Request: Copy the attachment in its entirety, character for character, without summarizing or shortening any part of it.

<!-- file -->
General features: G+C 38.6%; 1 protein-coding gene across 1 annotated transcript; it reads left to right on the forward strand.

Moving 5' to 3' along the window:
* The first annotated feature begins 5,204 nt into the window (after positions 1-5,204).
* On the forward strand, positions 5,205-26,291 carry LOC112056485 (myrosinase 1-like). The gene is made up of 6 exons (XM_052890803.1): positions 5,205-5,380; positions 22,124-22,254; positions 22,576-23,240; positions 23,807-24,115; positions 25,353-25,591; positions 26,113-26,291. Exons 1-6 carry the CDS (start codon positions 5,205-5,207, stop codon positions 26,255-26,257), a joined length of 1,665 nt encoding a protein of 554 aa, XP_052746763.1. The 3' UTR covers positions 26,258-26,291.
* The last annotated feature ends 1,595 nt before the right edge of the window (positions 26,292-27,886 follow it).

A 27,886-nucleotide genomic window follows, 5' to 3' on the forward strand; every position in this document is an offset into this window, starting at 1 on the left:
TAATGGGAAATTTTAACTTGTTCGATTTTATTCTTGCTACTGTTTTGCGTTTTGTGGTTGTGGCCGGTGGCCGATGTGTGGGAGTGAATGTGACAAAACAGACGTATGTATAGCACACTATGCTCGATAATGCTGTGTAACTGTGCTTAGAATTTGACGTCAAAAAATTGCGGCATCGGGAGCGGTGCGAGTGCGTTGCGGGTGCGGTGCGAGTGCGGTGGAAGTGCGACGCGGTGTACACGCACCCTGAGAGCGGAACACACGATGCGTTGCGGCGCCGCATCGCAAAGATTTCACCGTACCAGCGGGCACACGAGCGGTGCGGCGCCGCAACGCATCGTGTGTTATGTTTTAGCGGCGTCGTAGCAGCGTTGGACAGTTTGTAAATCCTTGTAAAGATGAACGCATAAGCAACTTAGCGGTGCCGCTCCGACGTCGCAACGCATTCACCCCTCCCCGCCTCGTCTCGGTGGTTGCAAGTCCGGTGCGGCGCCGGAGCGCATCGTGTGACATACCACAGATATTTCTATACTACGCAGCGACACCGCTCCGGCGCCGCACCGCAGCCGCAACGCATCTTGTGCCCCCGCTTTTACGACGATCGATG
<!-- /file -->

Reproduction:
General features: G+C 38.6%; 1 protein-coding gene across 1 annotated transcript; it reads left to right on the forward strand.

Moving 5' to 3' along the window:
* The first annotated feature begins 5,204 nt into the window (after positions 1-5,204).
* On the forward strand, positions 5,205-26,291 carry LOC112056485 (myrosinase 1-like). The gene is made up of 6 exons (XM_052890803.1): positions 5,205-5,380; positions 22,124-22,254; positions 22,576-23,240; positions 23,807-24,115; positions 25,353-25,591; positions 26,113-26,291. Exons 1-6 carry the CDS (start codon positions 5,205-5,207, stop codon positions 26,255-26,257), a joined length of 1,665 nt encoding a protein of 554 aa, XP_052746763.1. The 3' UTR covers positions 26,258-26,291.
* The last annotated feature ends 1,595 nt before the right edge of the window (positions 26,292-27,886 follow it).

A 27,886-nucleotide genomic window follows, 5' to 3' on the forward strand; every position in this document is an offset into this window, starting at 1 on the left:
TAATGGGAAATTTTAACTTGTTCGATTTTATTCTTGCTACTGTTTTGCGTTTTGTGGTTGTGGCCGGTGGCCGATGTGTGGGAGTGAATGTGACAAAACAGACGTATGTATAGCACACTATGCTCGATAATGCTGTGTAACTGTGCTTAGAATTTGACGTCAAAAAATTGCGGCATCGGGAGCGGTGCGAGTGCGTTGCGGGTGCGGTGCGAGTGCGGTGGAAGTGCGACGCGGTGTACACGCACCCTGAGAGCGGAACACACGATGCGTTGCGGCGCCGCATCGCAAAGATTTCACCGTACCAGCGGGCACACGAGCGGTGCGGCGCCGCAACGCATCGTGTGTTATGTTTTAGCGGCGTCGTAGCAGCGTTGGACAGTTTGTAAATCCTTGTAAAGATGAACGCATAAGCAACTTAGCGGTGCCGCTCCGACGTCGCAACGCATTCACCCCTCCCCGCCTCGTCTCGGTGGTTGCAAGTCCGGTGCGGCGCCGGAGCGCATCGTGTGACATACCACAGATATTTCTATACTACGCAGCGACACCGCTCCGGCGCCGCACCGCAGCCGCAACGCATCTTGTGCCCCCGCTTTTACGACGATCGATG